27 noviembre 2011

Part 2: On Virtue

intro here.
part 3: on knowledge

recap: 1 Pet. 1 gives us a list of qualities that, if we practice them, we "will never fall".

My presuppositions: Not only do these qualities come from faith, they also strengthen it. They keep our faith from being ineffective, unfruitful, or generally good-for-nothing. They help us become farsighted and to remember we were cleansed from our former sins.
My questions: Why? How?

Quality One: Virtue

Virtue, according to Oxford, is "moral excellence; goodness." * Strong's lists this using as "arete" (a big deal for the Greeks) which is: 1) a virtuous course of thought, feeling and action; 1a) virtue, moral goodness; 2) any particular moral excellence, as modesty, purity.

When I think of virtue, I also think of Proverbs 31: early riser, hard worker, trustworthy, compassionate, wise, kind, generous. Someone who demonstrates good stuff on the inside and outside.

*Not really catechized, the best i can expound upon the historical virtues is to say go read Lewis, Mere Christianity, Book III. He lists them as being faith, hope, charity, prudence, temperence, justice, valor. (That's a translation from Spanish, the only version of the book I have.) I haven't read the book in a while, so I'm not going into depth on them.

Connection to faith:
"With the merciful, You will show Yourself merciful;
with the blameless man, You show Yourself blameless,
with the purified, You show Yourself pure;
and with the crooked, You make Yourself seem tortuous (twisted)"
To the pure, all things are pure, but to the defiled and unbelieving, nothing is pure...
The pure in heart shall see God...
So, if your eye is healthy, your whole body will be full of light, but if your eye is bad, your whole body will be full of darkness. If then the light in you is darkness, how great is the darkness!
Let the wicked forsake his way, and the unrighteous man his thoughts... for My thoughts are not your thoughts, neither are your ways My ways.

You thought I was altogether like you. But..."

When we sin, we obscure our vision of God. We were made like Him, but we've spent many, many decisions trying to mar the family resemblance. Making ourselves familiar with sin, we cannot now look at ourselves and assume God is like us. We choose to understand evil, to advocate for the devil, to sympathize with the flesh (an unreliable narrator if there ever was one)... instead of understanding God, communing (having in common) with Christ, and reasoning with His Spirit.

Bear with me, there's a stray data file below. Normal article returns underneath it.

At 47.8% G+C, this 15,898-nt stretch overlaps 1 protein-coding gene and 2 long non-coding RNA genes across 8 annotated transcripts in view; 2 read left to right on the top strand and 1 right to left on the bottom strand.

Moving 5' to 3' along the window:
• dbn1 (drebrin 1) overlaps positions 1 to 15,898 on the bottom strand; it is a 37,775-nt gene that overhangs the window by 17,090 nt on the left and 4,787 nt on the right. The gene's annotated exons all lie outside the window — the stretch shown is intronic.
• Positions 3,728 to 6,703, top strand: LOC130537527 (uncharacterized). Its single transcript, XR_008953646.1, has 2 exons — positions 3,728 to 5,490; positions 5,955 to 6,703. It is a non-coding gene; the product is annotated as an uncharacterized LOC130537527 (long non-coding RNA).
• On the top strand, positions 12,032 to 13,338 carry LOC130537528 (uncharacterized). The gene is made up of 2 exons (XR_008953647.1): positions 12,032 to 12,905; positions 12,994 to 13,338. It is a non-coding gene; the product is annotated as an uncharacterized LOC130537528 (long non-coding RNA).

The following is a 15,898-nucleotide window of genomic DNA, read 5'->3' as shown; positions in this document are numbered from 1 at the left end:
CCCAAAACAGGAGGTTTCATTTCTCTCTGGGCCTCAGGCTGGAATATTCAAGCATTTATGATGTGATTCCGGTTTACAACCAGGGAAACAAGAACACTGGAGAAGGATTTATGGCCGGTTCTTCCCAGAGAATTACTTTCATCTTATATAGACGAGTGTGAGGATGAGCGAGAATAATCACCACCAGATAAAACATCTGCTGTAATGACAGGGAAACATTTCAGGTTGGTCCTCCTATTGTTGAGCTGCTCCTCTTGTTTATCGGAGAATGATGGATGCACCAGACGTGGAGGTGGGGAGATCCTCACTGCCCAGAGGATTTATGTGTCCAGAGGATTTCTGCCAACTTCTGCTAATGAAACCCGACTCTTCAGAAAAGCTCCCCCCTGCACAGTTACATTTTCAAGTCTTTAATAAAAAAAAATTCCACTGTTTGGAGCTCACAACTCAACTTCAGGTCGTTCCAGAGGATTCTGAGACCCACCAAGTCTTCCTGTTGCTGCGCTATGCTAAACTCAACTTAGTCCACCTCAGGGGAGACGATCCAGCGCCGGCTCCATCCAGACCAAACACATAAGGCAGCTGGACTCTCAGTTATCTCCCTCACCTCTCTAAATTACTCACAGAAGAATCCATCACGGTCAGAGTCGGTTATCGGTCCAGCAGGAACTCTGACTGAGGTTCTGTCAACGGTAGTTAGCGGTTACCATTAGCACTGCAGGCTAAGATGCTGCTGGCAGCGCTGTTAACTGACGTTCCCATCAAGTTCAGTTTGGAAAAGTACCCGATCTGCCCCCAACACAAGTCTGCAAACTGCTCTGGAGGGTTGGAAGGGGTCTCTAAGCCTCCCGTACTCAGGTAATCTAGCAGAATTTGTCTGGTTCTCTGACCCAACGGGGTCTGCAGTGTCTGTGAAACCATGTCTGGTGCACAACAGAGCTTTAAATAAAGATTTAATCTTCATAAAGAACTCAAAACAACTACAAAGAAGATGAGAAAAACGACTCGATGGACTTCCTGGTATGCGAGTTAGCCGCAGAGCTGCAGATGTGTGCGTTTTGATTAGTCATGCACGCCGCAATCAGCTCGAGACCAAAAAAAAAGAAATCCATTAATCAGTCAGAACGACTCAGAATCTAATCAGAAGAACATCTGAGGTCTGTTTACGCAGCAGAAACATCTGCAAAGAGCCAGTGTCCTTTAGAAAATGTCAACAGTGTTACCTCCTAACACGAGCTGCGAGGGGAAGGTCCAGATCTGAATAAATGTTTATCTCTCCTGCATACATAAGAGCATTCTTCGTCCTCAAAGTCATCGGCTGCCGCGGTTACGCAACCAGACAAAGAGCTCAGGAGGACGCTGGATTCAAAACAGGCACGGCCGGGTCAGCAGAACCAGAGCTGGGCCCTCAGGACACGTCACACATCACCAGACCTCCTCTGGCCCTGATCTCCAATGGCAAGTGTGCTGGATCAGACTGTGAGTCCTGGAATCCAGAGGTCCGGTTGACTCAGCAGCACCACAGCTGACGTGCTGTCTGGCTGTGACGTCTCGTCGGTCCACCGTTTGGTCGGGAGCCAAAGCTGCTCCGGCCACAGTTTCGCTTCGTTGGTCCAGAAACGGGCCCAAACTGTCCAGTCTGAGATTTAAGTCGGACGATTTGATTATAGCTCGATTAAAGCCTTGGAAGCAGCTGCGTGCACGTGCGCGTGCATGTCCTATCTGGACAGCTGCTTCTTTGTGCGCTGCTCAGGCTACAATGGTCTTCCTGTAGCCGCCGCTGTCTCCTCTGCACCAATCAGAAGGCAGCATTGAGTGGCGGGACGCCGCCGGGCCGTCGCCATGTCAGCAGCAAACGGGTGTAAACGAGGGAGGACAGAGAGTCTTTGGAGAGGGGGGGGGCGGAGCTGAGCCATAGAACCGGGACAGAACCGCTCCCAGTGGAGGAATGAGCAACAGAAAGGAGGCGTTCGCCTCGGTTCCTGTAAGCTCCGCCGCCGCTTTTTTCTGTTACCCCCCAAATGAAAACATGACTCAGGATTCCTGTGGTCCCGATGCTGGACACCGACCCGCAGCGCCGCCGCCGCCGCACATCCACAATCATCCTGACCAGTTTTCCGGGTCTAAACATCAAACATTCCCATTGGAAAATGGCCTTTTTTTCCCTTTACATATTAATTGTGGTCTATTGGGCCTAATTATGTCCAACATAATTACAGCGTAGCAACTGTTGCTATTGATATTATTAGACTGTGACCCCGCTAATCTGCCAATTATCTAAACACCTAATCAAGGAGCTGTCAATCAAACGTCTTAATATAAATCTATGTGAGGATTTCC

But we don't have to. When we are born again, we receive a "new" nature... a new natural, a second childhood, a new relationship with the Father we were always meant to adore. We have a second (first?) chance to be human, really, really human, in a good way, and as God-similar as the quinessential man Himself, Christ Jesus, showed us we could be. And the new relationship means that instead of obeying the first impulse that pulses through our brains, we learn from God how to be, how to do, how to grow into ourselves... We don't even know what all that will look like, except to know that when Christ appears, we'll be like Him.

So we seek to be like Christ. We become imitators, as dear children, of our newfound Father. But the crazy thing is, like Lewis said, people usually become what they pretend to be. Women are not born nurturers; but give us some kids, we pretend to be motherly, and end up BEING, thinking, sounding like our own mothers in all sorts of ironic, unexpected ways. Leaders might have leaderly tendencies, but a whole lot of confidence is just "faking" it, until all of sudden, one doesn't have to fake anymore. Everybody else really does need to do what we tell them to do, and we're going to make sure they do and convince them to want to. Our habits make us... identities don't just form habits; it works vice-versa as well.

What's it to do with faith?